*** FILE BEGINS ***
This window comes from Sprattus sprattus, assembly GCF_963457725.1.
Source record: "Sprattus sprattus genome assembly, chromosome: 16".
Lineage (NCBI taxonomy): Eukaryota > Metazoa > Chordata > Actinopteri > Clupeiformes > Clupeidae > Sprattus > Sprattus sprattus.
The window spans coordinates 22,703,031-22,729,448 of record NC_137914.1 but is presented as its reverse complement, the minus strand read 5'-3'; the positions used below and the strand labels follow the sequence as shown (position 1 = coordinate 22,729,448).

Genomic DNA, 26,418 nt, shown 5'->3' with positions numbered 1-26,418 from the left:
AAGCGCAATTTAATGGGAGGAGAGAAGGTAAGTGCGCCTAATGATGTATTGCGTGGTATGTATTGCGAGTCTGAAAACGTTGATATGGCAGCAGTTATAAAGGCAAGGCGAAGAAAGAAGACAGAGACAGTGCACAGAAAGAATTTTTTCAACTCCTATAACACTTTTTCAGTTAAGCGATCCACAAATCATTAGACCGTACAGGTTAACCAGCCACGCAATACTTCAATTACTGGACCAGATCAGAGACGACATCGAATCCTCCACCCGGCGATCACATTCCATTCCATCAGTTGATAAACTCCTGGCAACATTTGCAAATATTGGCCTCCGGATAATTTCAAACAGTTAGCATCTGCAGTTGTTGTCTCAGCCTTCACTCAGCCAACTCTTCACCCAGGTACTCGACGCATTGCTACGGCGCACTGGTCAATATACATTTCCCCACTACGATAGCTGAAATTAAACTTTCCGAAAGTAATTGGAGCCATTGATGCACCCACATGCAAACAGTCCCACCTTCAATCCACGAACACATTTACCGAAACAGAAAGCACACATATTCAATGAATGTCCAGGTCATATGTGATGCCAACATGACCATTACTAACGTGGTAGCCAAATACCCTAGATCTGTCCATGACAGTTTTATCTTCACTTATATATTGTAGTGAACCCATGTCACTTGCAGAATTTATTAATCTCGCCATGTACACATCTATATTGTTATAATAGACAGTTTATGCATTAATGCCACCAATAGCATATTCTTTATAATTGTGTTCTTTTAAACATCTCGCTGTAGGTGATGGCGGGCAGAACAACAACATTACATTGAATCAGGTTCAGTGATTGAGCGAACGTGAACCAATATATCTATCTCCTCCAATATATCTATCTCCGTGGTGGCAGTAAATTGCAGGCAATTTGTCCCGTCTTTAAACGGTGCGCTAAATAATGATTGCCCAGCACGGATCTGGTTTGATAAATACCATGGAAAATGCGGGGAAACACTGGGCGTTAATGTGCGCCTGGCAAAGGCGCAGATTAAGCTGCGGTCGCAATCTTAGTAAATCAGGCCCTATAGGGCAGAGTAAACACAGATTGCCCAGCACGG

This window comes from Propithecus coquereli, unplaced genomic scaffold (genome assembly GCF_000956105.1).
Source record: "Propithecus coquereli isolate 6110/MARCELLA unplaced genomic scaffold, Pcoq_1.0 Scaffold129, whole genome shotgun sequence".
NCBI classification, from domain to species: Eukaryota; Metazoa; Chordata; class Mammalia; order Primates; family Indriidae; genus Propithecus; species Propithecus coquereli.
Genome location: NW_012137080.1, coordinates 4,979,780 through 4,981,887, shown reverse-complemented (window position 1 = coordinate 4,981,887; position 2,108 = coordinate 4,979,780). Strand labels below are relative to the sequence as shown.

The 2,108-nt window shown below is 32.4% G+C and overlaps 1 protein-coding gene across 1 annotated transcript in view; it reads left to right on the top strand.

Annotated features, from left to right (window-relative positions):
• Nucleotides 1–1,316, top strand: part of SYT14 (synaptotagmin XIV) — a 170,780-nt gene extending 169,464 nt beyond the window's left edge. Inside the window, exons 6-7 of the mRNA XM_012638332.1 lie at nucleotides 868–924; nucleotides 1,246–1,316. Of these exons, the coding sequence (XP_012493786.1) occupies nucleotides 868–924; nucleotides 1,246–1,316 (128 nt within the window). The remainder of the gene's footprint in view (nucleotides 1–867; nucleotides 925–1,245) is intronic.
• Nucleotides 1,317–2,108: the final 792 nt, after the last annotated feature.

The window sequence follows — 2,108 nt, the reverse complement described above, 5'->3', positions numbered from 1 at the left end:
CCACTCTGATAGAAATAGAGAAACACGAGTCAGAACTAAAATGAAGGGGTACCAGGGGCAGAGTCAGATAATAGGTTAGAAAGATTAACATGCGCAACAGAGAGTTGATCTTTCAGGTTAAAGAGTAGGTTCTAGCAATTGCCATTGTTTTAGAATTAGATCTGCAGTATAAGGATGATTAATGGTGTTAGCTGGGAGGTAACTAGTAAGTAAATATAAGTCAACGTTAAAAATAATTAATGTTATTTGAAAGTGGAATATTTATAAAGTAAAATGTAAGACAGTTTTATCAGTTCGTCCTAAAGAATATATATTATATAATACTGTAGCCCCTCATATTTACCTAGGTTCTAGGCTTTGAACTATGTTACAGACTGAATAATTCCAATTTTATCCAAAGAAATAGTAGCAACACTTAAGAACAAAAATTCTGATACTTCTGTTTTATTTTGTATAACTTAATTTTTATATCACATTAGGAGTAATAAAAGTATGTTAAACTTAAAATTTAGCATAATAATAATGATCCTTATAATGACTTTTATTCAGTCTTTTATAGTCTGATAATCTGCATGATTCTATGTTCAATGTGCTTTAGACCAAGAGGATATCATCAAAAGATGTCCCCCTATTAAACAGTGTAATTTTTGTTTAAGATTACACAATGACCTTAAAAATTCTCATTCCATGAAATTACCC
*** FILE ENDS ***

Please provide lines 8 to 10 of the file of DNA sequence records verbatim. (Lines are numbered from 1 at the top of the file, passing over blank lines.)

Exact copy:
Source record: "Propithecus coquereli isolate 6110/MARCELLA unplaced genomic scaffold, Pcoq_1.0 Scaffold129, whole genome shotgun sequence".
NCBI classification, from domain to species: Eukaryota; Metazoa; Chordata; class Mammalia; order Primates; family Indriidae; genus Propithecus; species Propithecus coquereli.
Genome location: NW_012137080.1, coordinates 4,979,780 through 4,981,887, shown reverse-complemented (window position 1 = coordinate 4,981,887; position 2,108 = coordinate 4,979,780). Strand labels below are relative to the sequence as shown.